Fox Needs Late Scores In Super Bowl Ad Sales


Daily News Business Writer

The Super Bowl’s been a tough sell for Fox TV.

Facing one of the worst advertising environments in recent memory, only now is Fox getting closer to its goal of selling out ad time – and it faces tough price pressure from advertisers.

On Friday, with two weeks left before the most-watched TV event of the year, Fox scored some last-minute sales, pushing the spots it has sold to 90% of the total available from 80%.

“We’re definitely into the single digits of what we have left,” said Fox Sports spokesman Lou D’Ermilio.

There are 60 30-second spots in the game.

But up until late last week, News Corp.-owned Fox was way behind where CBS was at this point last year. “We had a handful of units left,” said CBS Sports spokeswoman Leslie AnneWade.

Fox may soon be forced to slash prices. That could translate into losses of $10 million to $15 million on the game, according to a report from ABN Amro.

Fox maintains that its average price for a 30-second spot is about $2 million, nearly on par with CBS’ $2.1 million last year. But at least one Super Bowl advertiser told the Daily News that it has paid $3 million for a 60-second spot, indicating that prices are under pressure.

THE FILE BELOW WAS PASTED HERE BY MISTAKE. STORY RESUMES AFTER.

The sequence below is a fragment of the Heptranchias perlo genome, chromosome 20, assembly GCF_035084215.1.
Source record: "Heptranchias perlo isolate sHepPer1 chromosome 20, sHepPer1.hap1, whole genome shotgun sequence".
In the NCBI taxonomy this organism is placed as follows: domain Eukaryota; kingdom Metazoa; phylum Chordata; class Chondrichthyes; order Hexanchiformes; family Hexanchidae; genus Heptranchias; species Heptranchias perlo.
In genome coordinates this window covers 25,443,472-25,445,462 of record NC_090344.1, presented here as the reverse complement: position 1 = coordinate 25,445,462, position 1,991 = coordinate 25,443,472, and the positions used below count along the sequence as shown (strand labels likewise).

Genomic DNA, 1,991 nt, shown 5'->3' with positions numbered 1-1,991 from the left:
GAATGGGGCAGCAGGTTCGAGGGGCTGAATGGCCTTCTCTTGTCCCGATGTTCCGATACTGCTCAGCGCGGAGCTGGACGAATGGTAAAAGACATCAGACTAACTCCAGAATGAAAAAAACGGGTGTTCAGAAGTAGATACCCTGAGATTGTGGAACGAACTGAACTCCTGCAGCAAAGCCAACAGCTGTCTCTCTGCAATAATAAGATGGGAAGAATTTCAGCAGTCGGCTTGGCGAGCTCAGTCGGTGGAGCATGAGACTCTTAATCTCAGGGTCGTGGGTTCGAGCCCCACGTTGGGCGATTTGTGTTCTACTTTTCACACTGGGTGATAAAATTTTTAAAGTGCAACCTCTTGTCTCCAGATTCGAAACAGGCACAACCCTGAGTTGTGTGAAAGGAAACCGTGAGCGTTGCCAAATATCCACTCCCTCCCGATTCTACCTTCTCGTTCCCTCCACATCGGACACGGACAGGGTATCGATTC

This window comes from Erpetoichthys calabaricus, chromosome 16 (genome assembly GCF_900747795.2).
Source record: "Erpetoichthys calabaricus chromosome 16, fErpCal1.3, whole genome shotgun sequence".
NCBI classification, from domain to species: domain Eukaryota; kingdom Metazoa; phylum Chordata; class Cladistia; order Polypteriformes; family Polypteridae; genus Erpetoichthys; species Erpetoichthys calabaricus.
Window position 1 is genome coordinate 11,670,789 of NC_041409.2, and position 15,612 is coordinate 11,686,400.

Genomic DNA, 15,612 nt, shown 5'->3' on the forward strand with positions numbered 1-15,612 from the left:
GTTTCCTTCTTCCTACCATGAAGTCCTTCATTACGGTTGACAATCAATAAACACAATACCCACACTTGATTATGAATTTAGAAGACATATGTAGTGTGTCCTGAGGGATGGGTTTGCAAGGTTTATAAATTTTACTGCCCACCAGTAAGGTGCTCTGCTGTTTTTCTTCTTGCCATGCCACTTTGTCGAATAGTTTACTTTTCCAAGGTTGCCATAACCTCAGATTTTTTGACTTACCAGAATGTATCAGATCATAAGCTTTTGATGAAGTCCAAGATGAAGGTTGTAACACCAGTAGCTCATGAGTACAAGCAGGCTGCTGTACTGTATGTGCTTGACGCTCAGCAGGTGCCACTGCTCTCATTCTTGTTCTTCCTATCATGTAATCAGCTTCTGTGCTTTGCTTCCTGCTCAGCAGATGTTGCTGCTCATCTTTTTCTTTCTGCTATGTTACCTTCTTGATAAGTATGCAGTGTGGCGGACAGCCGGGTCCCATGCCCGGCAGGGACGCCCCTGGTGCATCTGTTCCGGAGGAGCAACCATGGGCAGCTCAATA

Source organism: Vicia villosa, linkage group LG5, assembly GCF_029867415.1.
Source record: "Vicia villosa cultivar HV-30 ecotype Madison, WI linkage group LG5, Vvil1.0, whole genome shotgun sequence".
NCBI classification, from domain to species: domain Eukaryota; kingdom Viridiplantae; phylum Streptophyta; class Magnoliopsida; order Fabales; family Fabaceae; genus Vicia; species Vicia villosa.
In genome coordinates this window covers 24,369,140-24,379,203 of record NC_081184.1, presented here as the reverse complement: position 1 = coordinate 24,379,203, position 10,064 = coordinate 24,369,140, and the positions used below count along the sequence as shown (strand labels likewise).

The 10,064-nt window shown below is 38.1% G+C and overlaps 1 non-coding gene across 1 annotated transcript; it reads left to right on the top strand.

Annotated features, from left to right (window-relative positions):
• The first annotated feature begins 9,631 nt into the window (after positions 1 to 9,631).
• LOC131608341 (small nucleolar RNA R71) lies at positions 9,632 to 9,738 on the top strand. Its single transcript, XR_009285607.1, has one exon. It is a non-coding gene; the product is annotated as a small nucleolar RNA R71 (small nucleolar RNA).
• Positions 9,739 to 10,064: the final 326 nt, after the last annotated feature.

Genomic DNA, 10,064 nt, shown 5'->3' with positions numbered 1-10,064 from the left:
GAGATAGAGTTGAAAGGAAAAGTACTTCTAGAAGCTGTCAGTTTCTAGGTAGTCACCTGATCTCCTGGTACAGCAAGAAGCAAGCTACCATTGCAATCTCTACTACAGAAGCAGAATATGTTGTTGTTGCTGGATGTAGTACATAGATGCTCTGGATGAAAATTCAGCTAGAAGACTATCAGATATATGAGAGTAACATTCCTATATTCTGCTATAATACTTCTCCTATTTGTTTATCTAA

The Super Bowl is TV’s premier event, luring 130 million viewers who are as much riveted by the game as the traditional display of buzz-worthy commercials from big-time advertisers. But the economy is sour, and Fox faces stiff competition from NBC’s Winter Olympics in Salt Lake City. NBC’s enjoying robust sales as advertisers rush to harness the country’s post-Sept. 11 patriotic fever.

An ad on the Olympics – which will air live this year – can be had for a quarter the price of a Super Bowl spot.

“The economy is not as robust as it’s been in recent years and the Super Bowl is not immune,” said D’Ermilio, adding that the Olympics “create more of a challenge.”

Some advertisers, including Volkswagen, Cingular Wireless and Electronic Data Systems, have decided to forego football this year to jump to the Olympics. Even so, Super Bowl viewers will still see ads from such mainstays as Anheuser Busch, Pepsi and Visa, as well as newcomers like H&R Block, which will enter the game with a tax-themed spot from “Fargo” and “Raising Arizona” directors the Coen brothers, set to Beatles song “Tax Man.”

Universal Orlando Resort thinks the Super Bowl’s mega audience is a good bet for its new 60-second spot featuring characters from its parks like Frankenstein and Popeye, that will seek to distinguish itself from rival Disney.

So for Fox ad salesmen, the game’s not over until the coin toss. “We are continuing to write business every day,” D’Ermilio said.